|Plot Summary of Clutching at Straws|
Lefty Wright loves his work, and Lefty knows a piece of cake when it's offered. Fifteen grand in cool cash to get into a safe that he could crack with both arms tied behind his back. The house is empty, the wall safe is in an upstairs bedroom, and as Lefty slips in through a kitchen window he figures to be out again in less than twenty minutes. Instead, fifteen minutes later, Lefty finds himself face down on the bedroom floor, his arms handcuffed behind his back, surrounded by police, and nose-to-nose with a prominent San Francisco Criminal Court Justice who's dead body lies underneath the bed with a large knife in the chest. Lefty tries convincing the SFPD that the Judge was stabbed and stashed before he came on the scene, but no one is listening. The police are too excited about cracking a high profile murder case in record time to pay attention. When Lefty Wright finally gets his one phone call, he calls the one person who he hopes will hear him out. Jake Diamond. In his second outing, the easy going private investigator attempts to prove Lefty's innocence while investigating a recent kidnapping and a fifteen year old homicide which may or may not be related to Lefty's dilemma. Traveling from San Francisco to the avocado fields of central California to the sound stages of a film shoot in Denver, Diamond's suspects seem to have one thing in common; they are in no condition to talk by the time Jake gets to them. J. L. Abramo has provided a fast-moving, humorous escapade which more than meets the expectations promised by his first award-winning Jake Diamond novel, 'Catching Water in a Net.'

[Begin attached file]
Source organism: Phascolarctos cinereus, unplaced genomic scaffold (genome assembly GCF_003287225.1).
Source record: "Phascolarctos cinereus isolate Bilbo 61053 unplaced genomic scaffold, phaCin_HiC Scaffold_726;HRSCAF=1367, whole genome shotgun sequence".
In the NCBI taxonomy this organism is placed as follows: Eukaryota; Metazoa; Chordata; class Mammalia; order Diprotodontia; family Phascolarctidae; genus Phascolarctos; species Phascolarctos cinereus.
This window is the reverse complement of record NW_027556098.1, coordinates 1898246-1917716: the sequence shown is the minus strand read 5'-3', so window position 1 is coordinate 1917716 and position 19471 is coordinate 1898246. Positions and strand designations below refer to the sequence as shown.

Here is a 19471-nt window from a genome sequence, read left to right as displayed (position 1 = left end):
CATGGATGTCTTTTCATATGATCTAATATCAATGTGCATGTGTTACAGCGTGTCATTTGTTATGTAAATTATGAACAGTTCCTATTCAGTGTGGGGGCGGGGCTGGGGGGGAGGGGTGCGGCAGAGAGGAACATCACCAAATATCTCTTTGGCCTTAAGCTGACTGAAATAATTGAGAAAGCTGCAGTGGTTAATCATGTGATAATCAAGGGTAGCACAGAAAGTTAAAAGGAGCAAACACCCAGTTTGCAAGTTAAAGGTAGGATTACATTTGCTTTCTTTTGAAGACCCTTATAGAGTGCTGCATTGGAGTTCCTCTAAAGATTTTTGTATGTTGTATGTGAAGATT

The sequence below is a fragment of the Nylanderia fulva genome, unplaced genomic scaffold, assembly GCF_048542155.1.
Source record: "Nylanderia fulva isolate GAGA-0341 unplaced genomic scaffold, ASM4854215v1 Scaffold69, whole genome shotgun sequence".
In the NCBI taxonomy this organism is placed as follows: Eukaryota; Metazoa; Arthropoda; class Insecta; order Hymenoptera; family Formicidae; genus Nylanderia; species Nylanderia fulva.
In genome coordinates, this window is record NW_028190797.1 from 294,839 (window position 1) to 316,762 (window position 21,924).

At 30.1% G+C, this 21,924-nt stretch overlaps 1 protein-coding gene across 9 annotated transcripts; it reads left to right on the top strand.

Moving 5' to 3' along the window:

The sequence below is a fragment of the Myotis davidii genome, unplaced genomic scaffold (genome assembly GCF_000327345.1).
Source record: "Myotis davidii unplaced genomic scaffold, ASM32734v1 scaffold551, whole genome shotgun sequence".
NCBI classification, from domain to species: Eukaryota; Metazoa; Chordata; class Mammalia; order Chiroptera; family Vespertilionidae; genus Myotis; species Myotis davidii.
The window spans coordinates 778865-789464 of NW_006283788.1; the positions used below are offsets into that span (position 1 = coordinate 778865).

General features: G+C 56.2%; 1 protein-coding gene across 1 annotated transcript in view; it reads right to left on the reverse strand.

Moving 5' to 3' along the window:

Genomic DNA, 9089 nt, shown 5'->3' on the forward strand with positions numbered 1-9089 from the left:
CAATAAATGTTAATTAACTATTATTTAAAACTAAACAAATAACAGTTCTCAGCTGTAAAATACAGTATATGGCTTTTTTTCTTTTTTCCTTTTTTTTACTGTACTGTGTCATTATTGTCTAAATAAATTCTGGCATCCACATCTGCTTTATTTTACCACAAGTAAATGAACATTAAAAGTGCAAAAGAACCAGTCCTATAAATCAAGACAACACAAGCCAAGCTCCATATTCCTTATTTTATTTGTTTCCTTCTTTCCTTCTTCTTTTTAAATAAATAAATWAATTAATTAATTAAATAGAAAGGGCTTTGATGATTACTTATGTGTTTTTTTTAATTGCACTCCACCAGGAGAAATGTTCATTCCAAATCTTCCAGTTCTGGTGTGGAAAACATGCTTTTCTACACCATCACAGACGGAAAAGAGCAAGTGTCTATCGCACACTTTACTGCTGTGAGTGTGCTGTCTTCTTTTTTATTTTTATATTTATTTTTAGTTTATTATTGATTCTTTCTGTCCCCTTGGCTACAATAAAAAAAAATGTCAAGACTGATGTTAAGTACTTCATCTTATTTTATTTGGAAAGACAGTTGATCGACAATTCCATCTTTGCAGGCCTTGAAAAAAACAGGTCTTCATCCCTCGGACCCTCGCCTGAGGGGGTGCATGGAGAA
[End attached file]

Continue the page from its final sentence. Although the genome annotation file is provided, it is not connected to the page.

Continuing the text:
This synopsis report prepared by Richard Long
San Francisco private investigator Jake Diamond is called upon to prove the innocence of a small-time crook charged with the murder of a prominent judge. The investigation leads Jake to a fifteen year old crime and cover-up.
This synopsis report prepared by Omarba
Dunne, Apr 2003, 22.95, 240 pp.
Vic Vigoda hires Lefty Wright to steal a package from the safe of Judge Chancellor. Lefty grabs the job as the pay is great, $15K for under fifteen minutes to perform an easy heist. However when Lefty enters the bedroom with the safe, the murdered body of the judge greets him. Almost immediately two cops charge into the house and arrest Lefty for killing Chancellor.
Lefty knows he is already in deep trouble, but adding to his woes is that the DA is running for office and sees this case as an easy media victory to further his ambitions. Lefty asks San Francisco private investigator Jake Diamond to learn why Vic would set him up to take the fall. Jake makes inquiries, but mostly concentrates on who owned a valuable Rolex found near the body. As he tries to learn the identity of the owner, he wonders about the motive. As he digs deeper into the case, bodies pile up as someone is bumping off anyone remotely related and potentially able to provide information that could free Lefty.
Though readers will need a calculator to keep score of the corpses, fans of action-packed murder mysteries will enjoy this tale. The story line is loaded with non-stop hyper energy, as the audience will compute the correlation between alcohol drinking and homicides. Fans of mass homicide investigative tales will want to follow Diamond as he steps over bodies while making the rounds of the streets of San Francisco.
This synopsis report prepared by Harriet Klausner
|Chapter Analysis of Clutching at Straws|
Ratings are on a 1-10 scale (Low to High)
Composition of Book
descript. of violence and chases - 13.3%
Planning/preparing, gather info, debate puzzles/motives - 43.3%
Feelings, relationships, character bio/development - 23.3%
How society works & physical descript. (people, objects, places) - 20%
Tone of story
- very humorous
How difficult to spot villain?
- Difficult, but some clues given
Time/era of story:
- 2000+ (Present)
What % of story relates directly
to the mystery, not the subplot?
Misc. Murder Plotlets
- Proving innocence of very obvious suspect
Kind of investigator
- hard boiled/private eye
Kid or adult book?
- Adult or Young Adult Book
Murder Mystery (killer unknown)
- private investigator
Accounts of torture and death?
- moderately detailed references to deaths
Amount of dialog
- significantly more dialog than descript
Note: the views expressed here are only those of the reviewer(s).
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